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Maryland Enacts Kids Codes (AADC)

04 Jul

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Update Applicable to:Effective date
All covered entitiesOctober 1, 2024


What happened?

On May 9, 2024, Maryland’s Governor signed the Maryland Age-Appropriate Design Code Act (the “Kids Code” or AADC), a privacy law directed specifically towards businesses that offer an online product reasonably likely to be accessed by children under the age 18.


What are the details?

By enacting the Kids Code, Maryland joins a minority of states with laws similar to the Kids Code, including California and Florida.


Key Bites:

  • The bill requires a “covered entity” that provides an online product reasonably likely to be accessed by children to complete a “data protection impact assessment” of the online product. It also establishes several prohibitions.
  • It establishes numerous rules, procedures, and prohibitions related to the assessments.
  • A covered entity that violates the bill’s requirements is subject to a civil penalty of up to $2,500 per affected child for each negligent violation and $7,500 per affected child for each intentional violation.
  • A data protection impact assessment is protected as confidential and must be exempt from public disclosure, including under the Maryland Public Information Act.
  • Violation of the bill is an unfair, abusive, or deceptive trade practice under the Maryland Consumer Protection Act (MCPA), and subject to MCPA’s civil and criminal penalty provisions.
  • The bill specifies entities and information to which its requirements do not apply
  • Consumer does not include employment context (employer-employee relationship):

(2) “CONSUMER” DOES NOT INCLUDE AN INDIVIDUAL ACTING IN A COMMERCIAL OR EMPLOYMENT CONTEXT OR AS AN EMPLOYER, AN OWNER, A DIRECTOR, AN OFFICER, OR A CONTRACTOR OF A COMPANY, PARTNERSHIP, SOLE PROPRIETORSHIP, NONPROFIT ORGANIZATION, OR GOVERNMENTAL UNIT WHOSE COMMUNICATIONS OR TRANSACTIONS WITH THE COVERED ENTITY OCCUR SOLELY WITHIN THE CONTEXT OF THAT INDIVIDUAL’S ROLE WITH THE COMPANY, PARTNERSHIP, SOLE PROPRIETORSHIP, NONPROFIT ORGANIZATION, OR GOVERNMENTAL UNIT.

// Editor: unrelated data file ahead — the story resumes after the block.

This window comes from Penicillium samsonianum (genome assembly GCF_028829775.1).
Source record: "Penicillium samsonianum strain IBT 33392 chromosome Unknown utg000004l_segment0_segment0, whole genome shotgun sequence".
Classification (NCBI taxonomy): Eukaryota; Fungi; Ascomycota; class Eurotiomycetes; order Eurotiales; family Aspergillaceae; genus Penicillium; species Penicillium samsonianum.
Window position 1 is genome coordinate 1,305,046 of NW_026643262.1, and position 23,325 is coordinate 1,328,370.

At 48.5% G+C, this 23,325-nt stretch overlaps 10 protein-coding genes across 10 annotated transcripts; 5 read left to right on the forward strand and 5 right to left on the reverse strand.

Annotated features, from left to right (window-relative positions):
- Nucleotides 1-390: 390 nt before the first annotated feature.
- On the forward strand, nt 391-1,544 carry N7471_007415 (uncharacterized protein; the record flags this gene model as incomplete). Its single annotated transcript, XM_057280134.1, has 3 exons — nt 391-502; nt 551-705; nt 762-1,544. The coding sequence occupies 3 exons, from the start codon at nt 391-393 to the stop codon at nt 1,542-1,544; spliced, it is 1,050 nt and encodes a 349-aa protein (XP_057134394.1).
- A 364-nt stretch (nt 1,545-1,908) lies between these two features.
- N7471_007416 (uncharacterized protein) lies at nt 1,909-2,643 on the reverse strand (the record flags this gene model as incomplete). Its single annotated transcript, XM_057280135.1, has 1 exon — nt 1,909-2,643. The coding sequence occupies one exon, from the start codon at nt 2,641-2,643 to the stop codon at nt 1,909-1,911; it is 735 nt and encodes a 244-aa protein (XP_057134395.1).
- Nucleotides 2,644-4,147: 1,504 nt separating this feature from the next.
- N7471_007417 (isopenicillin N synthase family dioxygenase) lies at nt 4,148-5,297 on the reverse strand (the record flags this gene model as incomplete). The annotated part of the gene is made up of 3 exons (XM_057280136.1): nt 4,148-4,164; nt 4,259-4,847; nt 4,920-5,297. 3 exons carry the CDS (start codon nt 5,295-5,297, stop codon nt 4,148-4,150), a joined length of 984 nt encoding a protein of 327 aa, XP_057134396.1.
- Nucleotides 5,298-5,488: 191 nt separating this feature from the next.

For a good breakdown click here.

For some challenges to the AADC or Kids Code click here.


Business Considerations

  • Employers should determine if their business falls under the purview of the Act.
  • Employers should identify which of your products is covered under the Act. The Maryland AADC applies to online products that are “reasonably likely to be accessed by children.”
  • Employers should ensure that their business is fulfilling its duty of care as stipulated by the Act. The AADC imposes a “best interests of children” duty of care when designing, developing, and providing products reasonably likely to be accessed by children and should process children’s data in a manner that is consistent with this duty.
  • Employers should conduct a Data Protection Impact Assessment (DPIA) for each online service, product, or feature that is reasonably likely to be accessed by children, as required by the MD AADC. The DPIA should determine whether the product is designed with the best interests of children in mind.
  • Employers should ensure that all privacy settings provided to children default to a “high level of privacy,” unless your business can demonstrate a compelling reason for a different default setting.


Source References


Resources

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